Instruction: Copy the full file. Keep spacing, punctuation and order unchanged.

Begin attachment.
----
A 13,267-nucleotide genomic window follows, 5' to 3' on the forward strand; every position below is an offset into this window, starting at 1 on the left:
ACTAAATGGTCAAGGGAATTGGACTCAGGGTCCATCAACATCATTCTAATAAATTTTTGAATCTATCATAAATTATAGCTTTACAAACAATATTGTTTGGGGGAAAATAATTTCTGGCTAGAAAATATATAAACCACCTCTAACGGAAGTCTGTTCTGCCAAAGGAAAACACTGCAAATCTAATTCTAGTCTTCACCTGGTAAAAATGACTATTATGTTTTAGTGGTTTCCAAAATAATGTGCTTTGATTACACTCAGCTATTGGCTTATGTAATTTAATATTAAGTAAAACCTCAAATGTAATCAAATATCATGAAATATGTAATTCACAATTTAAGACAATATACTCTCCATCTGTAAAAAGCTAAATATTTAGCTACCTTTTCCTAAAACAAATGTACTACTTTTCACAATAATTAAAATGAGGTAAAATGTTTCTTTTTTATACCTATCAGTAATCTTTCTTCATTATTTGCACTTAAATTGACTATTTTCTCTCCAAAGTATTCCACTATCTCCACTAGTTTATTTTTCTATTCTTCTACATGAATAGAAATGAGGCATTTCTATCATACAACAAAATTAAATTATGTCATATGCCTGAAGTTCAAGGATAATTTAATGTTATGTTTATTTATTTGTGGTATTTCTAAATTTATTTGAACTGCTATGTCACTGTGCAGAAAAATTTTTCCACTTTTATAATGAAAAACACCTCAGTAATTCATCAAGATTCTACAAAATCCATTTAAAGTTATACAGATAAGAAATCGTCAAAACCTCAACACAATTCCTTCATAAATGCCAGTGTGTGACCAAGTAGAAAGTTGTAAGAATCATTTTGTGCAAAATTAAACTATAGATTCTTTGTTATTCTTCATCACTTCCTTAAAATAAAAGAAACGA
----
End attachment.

A 13,267-nucleotide genomic window follows, 5' to 3' on the forward strand; every position below is an offset into this window, starting at 1 on the left:
ACTAAATGGTCAAGGGAATTGGACTCAGGGTCCATCAACATCATTCTAATAAATTTTTGAATCTATCATAAATTATAGCTTTACAAACAATATTGTTTGGGGGAAAATAATTTCTGGCTAGAAAATATATAAACCACCTCTAACGGAAGTCTGTTCTGCCAAAGGAAAACACTGCAAATCTAATTCTAGTCTTCACCTGGTAAAAATGACTATTATGTTTTAGTGGTTTCCAAAATAATGTGCTTTGATTACACTCAGCTATTGGCTTATGTAATTTAATATTAAGTAAAACCTCAAATGTAATCAAATATCATGAAATATGTAATTCACAATTTAAGACAATATACTCTCCATCTGTAAAAAGCTAAATATTTAGCTACCTTTTCCTAAAACAAATGTACTACTTTTCACAATAATTAAAATGAGGTAAAATGTTTCTTTTTTATACCTATCAGTAATCTTTCTTCATTATTTGCACTTAAATTGACTATTTTCTCTCCAAAGTATTCCACTATCTCCACTAGTTTATTTTTCTATTCTTCTACATGAATAGAAATGAGGCATTTCTATCATACAACAAAATTAAATTATGTCATATGCCTGAAGTTCAAGGATAATTTAATGTTATGTTTATTTATTTGTGGTATTTCTAAATTTATTTGAACTGCTATGTCACTGTGCAGAAAAATTTTTCCACTTTTATAATGAAAAACACCTCAGTAATTCATCAAGATTCTACAAAATCCATTTAAAGTTATACAGATAAGAAATCGTCAAAACCTCAACACAATTCCTTCATAAATGCCAGTGTGTGACCAAGTAGAAAGTTGTAAGAATCATTTTGTGCAAAATTAAACTATAGATTCTTTGTTATTCTTCATCACTTCCTTAAAATAAAAGAAACGA